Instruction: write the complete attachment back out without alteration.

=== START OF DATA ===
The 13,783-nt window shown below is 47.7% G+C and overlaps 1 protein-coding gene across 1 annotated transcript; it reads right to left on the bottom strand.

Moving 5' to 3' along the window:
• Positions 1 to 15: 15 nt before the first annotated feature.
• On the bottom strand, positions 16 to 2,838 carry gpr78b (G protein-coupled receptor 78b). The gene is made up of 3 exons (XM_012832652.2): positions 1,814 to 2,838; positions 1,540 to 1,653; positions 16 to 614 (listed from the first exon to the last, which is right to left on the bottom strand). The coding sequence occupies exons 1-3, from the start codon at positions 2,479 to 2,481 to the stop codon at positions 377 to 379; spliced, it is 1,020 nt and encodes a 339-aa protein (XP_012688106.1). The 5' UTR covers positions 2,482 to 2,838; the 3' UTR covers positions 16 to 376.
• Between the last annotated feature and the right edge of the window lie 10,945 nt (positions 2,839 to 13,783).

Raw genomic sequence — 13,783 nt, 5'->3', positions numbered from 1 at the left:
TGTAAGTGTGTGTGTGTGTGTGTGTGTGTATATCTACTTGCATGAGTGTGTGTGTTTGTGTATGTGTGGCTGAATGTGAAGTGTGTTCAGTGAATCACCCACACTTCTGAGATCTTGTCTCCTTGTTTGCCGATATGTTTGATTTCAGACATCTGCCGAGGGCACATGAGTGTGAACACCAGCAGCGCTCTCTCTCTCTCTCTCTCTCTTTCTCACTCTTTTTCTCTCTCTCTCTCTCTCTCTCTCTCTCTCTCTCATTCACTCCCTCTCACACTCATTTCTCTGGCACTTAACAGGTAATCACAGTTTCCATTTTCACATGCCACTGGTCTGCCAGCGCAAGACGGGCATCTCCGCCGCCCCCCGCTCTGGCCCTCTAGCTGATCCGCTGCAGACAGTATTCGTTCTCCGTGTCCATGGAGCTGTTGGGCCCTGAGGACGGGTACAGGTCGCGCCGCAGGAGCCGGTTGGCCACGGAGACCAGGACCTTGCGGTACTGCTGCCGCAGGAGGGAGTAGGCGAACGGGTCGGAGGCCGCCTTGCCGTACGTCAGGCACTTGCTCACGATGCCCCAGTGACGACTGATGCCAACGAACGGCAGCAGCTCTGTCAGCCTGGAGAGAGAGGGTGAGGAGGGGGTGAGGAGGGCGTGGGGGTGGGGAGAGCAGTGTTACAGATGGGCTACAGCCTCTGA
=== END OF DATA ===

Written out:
The 13,783-nt window shown below is 47.7% G+C and overlaps 1 protein-coding gene across 1 annotated transcript; it reads right to left on the bottom strand.

Moving 5' to 3' along the window:
• Positions 1 to 15: 15 nt before the first annotated feature.
• On the bottom strand, positions 16 to 2,838 carry gpr78b (G protein-coupled receptor 78b). The gene is made up of 3 exons (XM_012832652.2): positions 1,814 to 2,838; positions 1,540 to 1,653; positions 16 to 614 (listed from the first exon to the last, which is right to left on the bottom strand). The coding sequence occupies exons 1-3, from the start codon at positions 2,479 to 2,481 to the stop codon at positions 377 to 379; spliced, it is 1,020 nt and encodes a 339-aa protein (XP_012688106.1). The 5' UTR covers positions 2,482 to 2,838; the 3' UTR covers positions 16 to 376.
• Between the last annotated feature and the right edge of the window lie 10,945 nt (positions 2,839 to 13,783).

Raw genomic sequence — 13,783 nt, 5'->3', positions numbered from 1 at the left:
TGTAAGTGTGTGTGTGTGTGTGTGTGTGTATATCTACTTGCATGAGTGTGTGTGTTTGTGTATGTGTGGCTGAATGTGAAGTGTGTTCAGTGAATCACCCACACTTCTGAGATCTTGTCTCCTTGTTTGCCGATATGTTTGATTTCAGACATCTGCCGAGGGCACATGAGTGTGAACACCAGCAGCGCTCTCTCTCTCTCTCTCTCTCTTTCTCACTCTTTTTCTCTCTCTCTCTCTCTCTCTCTCTCTCTCTCTCATTCACTCCCTCTCACACTCATTTCTCTGGCACTTAACAGGTAATCACAGTTTCCATTTTCACATGCCACTGGTCTGCCAGCGCAAGACGGGCATCTCCGCCGCCCCCCGCTCTGGCCCTCTAGCTGATCCGCTGCAGACAGTATTCGTTCTCCGTGTCCATGGAGCTGTTGGGCCCTGAGGACGGGTACAGGTCGCGCCGCAGGAGCCGGTTGGCCACGGAGACCAGGACCTTGCGGTACTGCTGCCGCAGGAGGGAGTAGGCGAACGGGTCGGAGGCCGCCTTGCCGTACGTCAGGCACTTGCTCACGATGCCCCAGTGACGACTGATGCCAACGAACGGCAGCAGCTCTGTCAGCCTGGAGAGAGAGGGTGAGGAGGGGGTGAGGAGGGCGTGGGGGTGGGGAGAGCAGTGTTACAGATGGGCTACAGCCTCTGA